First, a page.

Our project consists of six work packages:
1: Management and Coordination (WP leader: Pompeu Fabra): Team members at Pompeu Fabra will coordinate the project and organize key events.
2: Definitions, Measures and Determinants of Well-being at Older Ages (WP leader: UNIPD): This set of studies will investigate the determinants of health and well-being in older age. We will 1) Examine a wide set of aging measures (felt age, perception of old age, subjective life expectancy), 2) Test which factors are of particular importance for older people, accounting for the distinction between young old and oldest old, 3) Describe patterns of time use, changes in time use with ageing, and its impacts on subjective well-being and, 4) Investigate the direct and indirect effects of early-life conditions on the well-being of older people. We adopt a comparative approach to account for different cultural and policy contexts.
3: The Joys and Burden of Caring (WP leader: UWO): As a consequence of increased life expectancy coupled with fertility decline, compared to the early 1900s, grandparents today are more likely to survive throughout their grandchildren’s childhood and have fewer grandchildren. This has created an unprecedented opportunity for the development of intergenerational relationships. It is crucial to study the consequences of providing care (to grandchildren, aging parents, or partners) for the health and well-being of older adults. Our research will 1) Examine the prevalence of people who provide care to several family members, how this varies across countries, and how much of this variability can be explained by differences in the policy context, 2) Analyze the impact of providing grandparental childcare and other caregiving activities on different measures of wellbeing (physical and mental health, cognitive functioning) and ageing measures (e.g., subjective life expectancy), 3) Examine how the effect of multiple caregiving roles varies across countries as function of policies, and 4) Assess gender differences in the prevalence of multiple caregiving and how effects differ for women and men.
4: Retirement, Health, Caregiving and Well-being: Who, when, how? (WP leader: UFL): Our project will 1) Develop instruments for lasting and equitable pension systems, accounting for gender and age specificities, and national idiosyncrasies, 2) Investigate, how at the micro level, if and how career interruptions affect the timing of retirement decisions and the economic consequences of the transition to retirement, 3) Examine to what extent care provided to grandchildren, the partner or parents influence retirement decisions, and 4) Investigate how health, well-being, social contacts, standard of living, and time use change when people enter retirement, and will explore the differences between men and women, as well as differences across countries and welfare regimes.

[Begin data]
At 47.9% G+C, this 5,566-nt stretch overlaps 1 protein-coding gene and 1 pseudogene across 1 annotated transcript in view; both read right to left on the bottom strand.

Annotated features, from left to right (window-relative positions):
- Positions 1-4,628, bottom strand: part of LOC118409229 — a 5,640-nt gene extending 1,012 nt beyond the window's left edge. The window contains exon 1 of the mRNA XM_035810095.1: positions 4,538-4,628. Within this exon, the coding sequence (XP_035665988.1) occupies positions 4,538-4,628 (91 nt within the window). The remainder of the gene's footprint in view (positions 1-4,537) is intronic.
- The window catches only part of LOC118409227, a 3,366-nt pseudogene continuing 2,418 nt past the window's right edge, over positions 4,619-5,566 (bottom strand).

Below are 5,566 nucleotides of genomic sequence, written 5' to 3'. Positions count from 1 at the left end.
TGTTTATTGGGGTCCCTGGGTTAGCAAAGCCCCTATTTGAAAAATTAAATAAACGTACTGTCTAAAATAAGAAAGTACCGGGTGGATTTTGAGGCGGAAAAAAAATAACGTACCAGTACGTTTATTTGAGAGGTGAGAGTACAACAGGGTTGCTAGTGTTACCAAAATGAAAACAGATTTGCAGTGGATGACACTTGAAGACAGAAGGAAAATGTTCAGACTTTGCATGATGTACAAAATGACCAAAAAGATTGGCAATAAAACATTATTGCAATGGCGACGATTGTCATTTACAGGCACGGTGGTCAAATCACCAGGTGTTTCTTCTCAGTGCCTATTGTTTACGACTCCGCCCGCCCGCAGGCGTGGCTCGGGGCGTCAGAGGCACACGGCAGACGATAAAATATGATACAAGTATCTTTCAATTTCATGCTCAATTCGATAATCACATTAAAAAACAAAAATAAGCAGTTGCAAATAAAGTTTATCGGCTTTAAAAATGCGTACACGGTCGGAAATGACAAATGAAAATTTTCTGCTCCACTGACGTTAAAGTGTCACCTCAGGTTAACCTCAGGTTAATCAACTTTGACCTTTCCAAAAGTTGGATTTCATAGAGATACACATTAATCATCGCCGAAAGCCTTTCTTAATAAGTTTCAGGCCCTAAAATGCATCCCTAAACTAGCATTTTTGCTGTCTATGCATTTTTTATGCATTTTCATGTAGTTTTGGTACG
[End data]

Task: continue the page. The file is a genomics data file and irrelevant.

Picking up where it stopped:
5: Aging without Close Kin and Consequences on Wellbeing (WP leader: UCL): Our research will examine the populations of single, and vertical (childless) or horizontal (only children) kin-less older adults, and investigating how they differ across national contexts. We will 1) Address the question how the population of older adults without (close) kin is distributed in different countries, and how it is likely to change and grow in the future, 2) Examine how older adults without kin fare under different welfare models, and to what extent the state or social networks fill the gaps of families and 3) Investigate differences between men and women in the risks of being alone in older age and how the welfare system addresses the care needs of these subpopulations.
6: Dissemination (WP leader: NIDI): To document the findings of the project and to enhance dialogue between policy makers, civil society, and academia, we will work together to disseminate the project outputs.